"This is the first time we have tried to age a voice. It is very dependent on how old the person was at the time the tape was originally made. If we were to make the assumption that the person was in their early or mid-thirties and if they followed the general trend, this is what their voice might sound like today."

Dr French also spent two days analysing the tape, and concluded the tape was made made using a hand-held microphone, the message was read from a prepared speech, and twice the recording had been stopped, possibly because the man was not happy with the results.

Included in the various theories discussed in the programme, was the theory that Wearside Jack could have been a police officer. "There was a body of opinion that this was in fact the work of a police officer," said David Yallop, author of the book 'Deliver Us From Evil', "The hoaxer committed a terrible crime - he gave Sutcliffe a licence to murder, we should ask why this man has not been pursued most vigorously."

Lord Brian MacKenzie, police adviser to the Home Secretary, stated: "It's quite a plausible suggestion that it could be a police officer, but I've seen no real evidence and would discount it quite honestly."

Former Ripper Squad Detective Dick Holland did confirm that there had been a secret internal police investigation. He also stated that the only likely suspect had been eliminated on forensic grounds.

Responding to the programme, a West Yorkshire Police spokesman stated: "We are unaware of any of the claims being made in this programme, which we are not taking part in. There's no reason to believe any new suggestion will be more accurate than the others checked out at the time."

"After careful consideration it has been decided that there will be no further action taken into following up suggestions from the public as to the hoaxer's identity. All the earlier public suggestions have been followed up but to no avail."

"While we appreciate the public-spirited actions of such people, without there being some hard evidence there is no reason to believe that any of them are going to be more accurate than the hundreds of suggestions we have already followed up without success. If we receive new evidence rather than suggestions based on the sound of someone's voice then we will take positive action."

Detective Superintendent Graham Gooch, of Lancashire Police, said of the Sunderland Echo investigation into the hoaxer and the murder of Joan Harrison: "One journalist has given us five names; they can't all be right. Nobody has given us any evidence. People have given us information. People have given us their own theories. The only link there was, was a hoaxer saying there was. Then, as I say, he was a hoaxer. There was nothing else to connect him."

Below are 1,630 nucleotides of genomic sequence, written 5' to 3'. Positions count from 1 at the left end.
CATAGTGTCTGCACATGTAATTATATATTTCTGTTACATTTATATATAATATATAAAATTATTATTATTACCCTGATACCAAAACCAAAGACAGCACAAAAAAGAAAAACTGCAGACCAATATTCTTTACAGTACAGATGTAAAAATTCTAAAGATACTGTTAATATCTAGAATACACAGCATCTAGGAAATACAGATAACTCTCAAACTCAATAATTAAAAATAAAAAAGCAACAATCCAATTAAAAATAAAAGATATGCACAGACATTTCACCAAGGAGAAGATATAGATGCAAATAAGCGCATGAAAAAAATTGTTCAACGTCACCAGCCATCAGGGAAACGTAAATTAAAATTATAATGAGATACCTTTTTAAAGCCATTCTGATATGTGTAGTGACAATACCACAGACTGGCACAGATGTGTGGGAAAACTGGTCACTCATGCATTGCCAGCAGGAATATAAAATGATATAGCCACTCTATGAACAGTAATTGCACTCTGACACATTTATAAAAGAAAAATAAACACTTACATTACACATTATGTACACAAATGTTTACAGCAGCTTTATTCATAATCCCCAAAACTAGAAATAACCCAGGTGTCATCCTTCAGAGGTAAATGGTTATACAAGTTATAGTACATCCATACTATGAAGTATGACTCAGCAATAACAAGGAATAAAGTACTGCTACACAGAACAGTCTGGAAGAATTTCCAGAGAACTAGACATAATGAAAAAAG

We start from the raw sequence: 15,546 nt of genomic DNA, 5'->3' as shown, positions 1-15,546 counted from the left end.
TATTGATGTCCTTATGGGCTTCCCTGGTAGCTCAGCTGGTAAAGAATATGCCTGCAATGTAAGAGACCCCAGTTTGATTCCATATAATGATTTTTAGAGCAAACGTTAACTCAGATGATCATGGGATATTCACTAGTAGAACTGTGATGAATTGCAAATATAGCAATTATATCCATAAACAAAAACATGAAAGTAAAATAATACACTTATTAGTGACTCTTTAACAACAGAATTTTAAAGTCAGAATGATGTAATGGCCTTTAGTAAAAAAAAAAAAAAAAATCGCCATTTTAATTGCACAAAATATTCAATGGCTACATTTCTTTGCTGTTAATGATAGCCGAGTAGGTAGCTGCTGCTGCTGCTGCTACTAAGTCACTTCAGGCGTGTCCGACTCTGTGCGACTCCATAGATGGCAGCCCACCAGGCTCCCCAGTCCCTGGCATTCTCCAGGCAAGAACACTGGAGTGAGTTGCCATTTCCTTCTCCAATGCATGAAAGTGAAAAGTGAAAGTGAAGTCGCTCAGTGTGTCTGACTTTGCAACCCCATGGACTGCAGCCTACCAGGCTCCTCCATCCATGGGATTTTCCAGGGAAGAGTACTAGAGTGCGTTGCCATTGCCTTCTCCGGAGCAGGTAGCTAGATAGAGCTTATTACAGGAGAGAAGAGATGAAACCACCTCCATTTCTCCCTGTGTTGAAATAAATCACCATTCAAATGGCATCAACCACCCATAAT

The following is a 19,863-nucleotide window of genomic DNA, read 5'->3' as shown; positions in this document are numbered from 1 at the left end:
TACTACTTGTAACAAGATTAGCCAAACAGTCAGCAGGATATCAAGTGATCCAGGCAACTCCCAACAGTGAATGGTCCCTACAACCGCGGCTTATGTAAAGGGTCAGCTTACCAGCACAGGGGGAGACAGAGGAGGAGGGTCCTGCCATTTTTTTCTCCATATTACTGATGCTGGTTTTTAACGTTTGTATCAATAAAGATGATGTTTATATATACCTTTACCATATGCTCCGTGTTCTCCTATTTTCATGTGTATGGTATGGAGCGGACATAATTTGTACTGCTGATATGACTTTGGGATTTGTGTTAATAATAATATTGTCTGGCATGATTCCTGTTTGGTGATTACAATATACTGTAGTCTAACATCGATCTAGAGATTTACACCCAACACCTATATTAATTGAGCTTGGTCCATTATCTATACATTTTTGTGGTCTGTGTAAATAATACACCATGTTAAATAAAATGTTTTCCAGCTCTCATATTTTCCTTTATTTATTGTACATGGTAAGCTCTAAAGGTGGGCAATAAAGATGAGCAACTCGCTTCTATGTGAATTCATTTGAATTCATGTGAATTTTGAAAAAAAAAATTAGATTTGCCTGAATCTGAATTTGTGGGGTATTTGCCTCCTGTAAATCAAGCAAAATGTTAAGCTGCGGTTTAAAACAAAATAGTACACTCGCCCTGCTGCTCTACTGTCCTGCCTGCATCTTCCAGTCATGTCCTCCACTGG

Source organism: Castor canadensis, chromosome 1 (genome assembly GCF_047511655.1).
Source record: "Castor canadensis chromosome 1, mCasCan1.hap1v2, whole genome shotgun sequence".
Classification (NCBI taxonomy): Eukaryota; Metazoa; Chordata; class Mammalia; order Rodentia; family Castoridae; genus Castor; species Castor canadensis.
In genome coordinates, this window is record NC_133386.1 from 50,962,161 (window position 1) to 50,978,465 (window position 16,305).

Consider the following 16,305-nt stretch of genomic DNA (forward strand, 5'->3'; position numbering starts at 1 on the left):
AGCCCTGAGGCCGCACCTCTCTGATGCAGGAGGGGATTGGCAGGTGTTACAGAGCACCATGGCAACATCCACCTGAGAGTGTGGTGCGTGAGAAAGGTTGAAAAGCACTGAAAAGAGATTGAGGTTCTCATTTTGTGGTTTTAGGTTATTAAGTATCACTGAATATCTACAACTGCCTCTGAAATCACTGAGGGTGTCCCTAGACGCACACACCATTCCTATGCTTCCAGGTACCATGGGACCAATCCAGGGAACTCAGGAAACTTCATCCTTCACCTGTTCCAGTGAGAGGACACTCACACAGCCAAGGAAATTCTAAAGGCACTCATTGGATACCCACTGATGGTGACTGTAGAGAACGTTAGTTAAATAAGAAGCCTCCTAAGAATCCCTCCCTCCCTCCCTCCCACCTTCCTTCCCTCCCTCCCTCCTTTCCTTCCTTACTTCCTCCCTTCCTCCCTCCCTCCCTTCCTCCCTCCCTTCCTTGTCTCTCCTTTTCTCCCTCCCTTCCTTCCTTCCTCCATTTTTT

Detective Superintendent Gooch added: "What we can say is that all the suspects that have been suggested to us so far, we have been able to eliminate scientifically from the inquiry."

News Editor Patrick Lavelle, in an article in Sunderland Echo, responded that their investigation's two most recent suspects, the former soldier and the current London down-and-outer, they understood have never been formally interviewed by police working on the Harrison murder, the Ripper case, or the Hoaxer inquiry. The article in the Sunderland Echo re-iterated the suspicions against the two men, and also stated that the two suspects might also have links to one another.

He also stated that the reaction from the police to their questions had "ranged from the mundane and monosyllabic to the hostile" and said that he "had the door, initially, slammed in my face" during a recent visit to Preston police to give them information about a potential murder suspect.

Patrick Lavelle also stated in the article that he had come to the conclusion that the police did not want to catch the hoaxer: " What is it that the police are hiding? They do not want to fully investigate the case because if he was caught it would reveal something they do not want the public to know. That is the conclusion I have reached after two years investigating the case for the Sunderland Echo. What is it they are hiding? Was the hoaxer really a police officer, as has long been suspected? Or is it something even more sinister?"

In November 2001, it was reported in the Lancashire Evening Post that terminally-ill Wilf Roach, who at one time had lived with Joan Harrison, had appealed to police to take action on the new potential suspect suggested by Patrick Lavelle and the Sunderland Echo investigation.